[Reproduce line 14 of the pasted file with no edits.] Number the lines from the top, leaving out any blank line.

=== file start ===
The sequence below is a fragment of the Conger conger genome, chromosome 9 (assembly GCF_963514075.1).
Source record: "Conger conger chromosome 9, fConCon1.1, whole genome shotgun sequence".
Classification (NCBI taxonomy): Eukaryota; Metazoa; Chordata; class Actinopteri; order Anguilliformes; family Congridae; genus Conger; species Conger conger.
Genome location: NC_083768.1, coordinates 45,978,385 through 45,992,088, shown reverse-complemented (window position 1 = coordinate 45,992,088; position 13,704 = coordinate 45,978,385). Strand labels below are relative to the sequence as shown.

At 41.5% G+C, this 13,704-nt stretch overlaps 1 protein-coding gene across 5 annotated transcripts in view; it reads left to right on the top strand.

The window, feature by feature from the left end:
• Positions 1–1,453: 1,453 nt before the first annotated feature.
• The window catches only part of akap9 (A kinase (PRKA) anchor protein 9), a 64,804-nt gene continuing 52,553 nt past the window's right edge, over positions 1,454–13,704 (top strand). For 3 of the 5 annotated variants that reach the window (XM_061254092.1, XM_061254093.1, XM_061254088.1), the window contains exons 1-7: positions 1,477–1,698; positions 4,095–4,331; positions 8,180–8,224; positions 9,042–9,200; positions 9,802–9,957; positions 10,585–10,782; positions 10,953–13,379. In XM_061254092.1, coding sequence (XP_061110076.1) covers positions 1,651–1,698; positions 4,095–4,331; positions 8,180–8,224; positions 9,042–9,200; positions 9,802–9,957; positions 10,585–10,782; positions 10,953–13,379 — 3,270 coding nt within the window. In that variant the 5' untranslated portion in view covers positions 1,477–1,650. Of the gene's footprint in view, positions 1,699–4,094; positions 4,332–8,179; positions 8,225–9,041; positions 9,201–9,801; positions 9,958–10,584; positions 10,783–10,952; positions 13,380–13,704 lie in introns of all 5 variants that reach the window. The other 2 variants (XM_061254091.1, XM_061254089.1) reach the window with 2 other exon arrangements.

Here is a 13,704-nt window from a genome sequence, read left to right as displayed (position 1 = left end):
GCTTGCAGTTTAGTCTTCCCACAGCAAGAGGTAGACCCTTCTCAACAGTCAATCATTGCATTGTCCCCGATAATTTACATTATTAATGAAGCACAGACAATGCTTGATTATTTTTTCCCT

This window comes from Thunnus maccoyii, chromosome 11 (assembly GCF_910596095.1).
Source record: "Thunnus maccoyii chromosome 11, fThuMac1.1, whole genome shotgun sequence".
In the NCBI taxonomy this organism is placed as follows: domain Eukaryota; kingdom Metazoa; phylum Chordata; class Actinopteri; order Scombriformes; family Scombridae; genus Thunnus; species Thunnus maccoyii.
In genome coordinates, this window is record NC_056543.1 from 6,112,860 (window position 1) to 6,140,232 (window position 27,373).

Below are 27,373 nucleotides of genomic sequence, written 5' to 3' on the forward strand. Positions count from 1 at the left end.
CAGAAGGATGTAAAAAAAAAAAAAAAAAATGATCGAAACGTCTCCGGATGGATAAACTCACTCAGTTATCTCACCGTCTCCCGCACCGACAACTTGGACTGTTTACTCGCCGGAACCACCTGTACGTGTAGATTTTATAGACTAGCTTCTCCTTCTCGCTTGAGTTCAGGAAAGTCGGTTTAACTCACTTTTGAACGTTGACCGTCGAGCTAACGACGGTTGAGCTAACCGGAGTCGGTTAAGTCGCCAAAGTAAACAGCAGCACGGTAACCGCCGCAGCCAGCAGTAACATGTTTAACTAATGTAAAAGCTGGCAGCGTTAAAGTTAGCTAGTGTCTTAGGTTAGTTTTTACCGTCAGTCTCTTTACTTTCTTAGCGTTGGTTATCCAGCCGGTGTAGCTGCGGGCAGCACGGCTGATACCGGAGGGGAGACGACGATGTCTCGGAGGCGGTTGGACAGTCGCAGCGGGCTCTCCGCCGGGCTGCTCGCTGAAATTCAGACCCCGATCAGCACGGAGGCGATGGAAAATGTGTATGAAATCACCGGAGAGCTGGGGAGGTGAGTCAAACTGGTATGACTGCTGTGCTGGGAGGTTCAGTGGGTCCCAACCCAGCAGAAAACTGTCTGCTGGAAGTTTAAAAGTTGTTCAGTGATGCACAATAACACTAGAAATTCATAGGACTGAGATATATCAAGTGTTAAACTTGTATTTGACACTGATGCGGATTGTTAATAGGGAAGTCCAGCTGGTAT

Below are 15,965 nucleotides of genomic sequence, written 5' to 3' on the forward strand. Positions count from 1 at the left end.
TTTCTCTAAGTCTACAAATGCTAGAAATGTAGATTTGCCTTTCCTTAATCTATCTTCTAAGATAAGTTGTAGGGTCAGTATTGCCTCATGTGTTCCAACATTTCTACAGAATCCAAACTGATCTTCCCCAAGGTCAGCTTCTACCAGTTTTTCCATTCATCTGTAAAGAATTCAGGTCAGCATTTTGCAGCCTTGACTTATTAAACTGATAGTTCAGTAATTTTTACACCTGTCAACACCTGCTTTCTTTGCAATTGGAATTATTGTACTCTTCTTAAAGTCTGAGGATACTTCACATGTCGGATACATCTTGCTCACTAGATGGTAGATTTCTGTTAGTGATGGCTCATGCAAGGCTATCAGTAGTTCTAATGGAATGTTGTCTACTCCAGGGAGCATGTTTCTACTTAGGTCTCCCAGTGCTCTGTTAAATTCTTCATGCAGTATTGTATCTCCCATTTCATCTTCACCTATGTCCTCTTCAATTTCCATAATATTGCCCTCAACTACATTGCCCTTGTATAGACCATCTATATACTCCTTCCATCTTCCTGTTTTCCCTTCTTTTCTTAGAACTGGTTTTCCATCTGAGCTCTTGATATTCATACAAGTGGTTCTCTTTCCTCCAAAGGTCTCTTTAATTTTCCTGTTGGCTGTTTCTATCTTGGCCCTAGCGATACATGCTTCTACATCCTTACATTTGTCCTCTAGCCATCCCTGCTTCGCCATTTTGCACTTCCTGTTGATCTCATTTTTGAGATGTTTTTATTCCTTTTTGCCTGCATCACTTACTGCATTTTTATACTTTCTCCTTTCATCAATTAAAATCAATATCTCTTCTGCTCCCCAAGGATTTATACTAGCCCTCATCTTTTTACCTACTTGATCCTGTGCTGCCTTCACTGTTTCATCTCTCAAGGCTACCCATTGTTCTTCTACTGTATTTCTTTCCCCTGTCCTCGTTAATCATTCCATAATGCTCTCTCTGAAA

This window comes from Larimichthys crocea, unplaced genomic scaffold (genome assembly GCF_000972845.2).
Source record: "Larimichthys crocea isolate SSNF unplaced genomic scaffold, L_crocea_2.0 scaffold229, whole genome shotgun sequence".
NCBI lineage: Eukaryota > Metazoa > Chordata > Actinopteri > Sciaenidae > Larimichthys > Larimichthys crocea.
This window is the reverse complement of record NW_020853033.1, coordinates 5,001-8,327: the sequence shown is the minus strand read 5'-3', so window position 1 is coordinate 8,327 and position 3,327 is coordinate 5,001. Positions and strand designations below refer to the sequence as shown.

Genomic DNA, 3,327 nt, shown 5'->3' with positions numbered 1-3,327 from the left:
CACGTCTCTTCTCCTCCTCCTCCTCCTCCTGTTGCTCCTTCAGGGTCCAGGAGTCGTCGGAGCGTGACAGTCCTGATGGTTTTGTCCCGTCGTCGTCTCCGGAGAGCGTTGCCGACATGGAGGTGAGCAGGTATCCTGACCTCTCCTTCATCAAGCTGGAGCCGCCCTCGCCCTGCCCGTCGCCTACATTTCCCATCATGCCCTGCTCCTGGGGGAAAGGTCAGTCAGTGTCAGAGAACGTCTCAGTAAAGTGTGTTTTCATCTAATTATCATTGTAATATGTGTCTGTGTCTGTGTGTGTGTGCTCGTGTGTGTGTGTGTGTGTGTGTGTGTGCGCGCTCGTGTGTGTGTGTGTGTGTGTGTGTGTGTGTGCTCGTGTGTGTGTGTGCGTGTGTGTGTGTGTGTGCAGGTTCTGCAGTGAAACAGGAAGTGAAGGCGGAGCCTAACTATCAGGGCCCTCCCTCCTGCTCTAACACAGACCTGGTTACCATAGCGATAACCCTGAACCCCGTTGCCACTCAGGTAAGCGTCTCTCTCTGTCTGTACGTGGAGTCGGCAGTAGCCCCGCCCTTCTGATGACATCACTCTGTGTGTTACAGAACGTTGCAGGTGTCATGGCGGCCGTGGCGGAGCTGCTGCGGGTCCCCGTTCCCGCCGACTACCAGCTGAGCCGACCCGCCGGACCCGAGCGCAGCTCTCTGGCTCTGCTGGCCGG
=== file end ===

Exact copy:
In genome coordinates, this window is record NC_056543.1 from 6,112,860 (window position 1) to 6,140,232 (window position 27,373).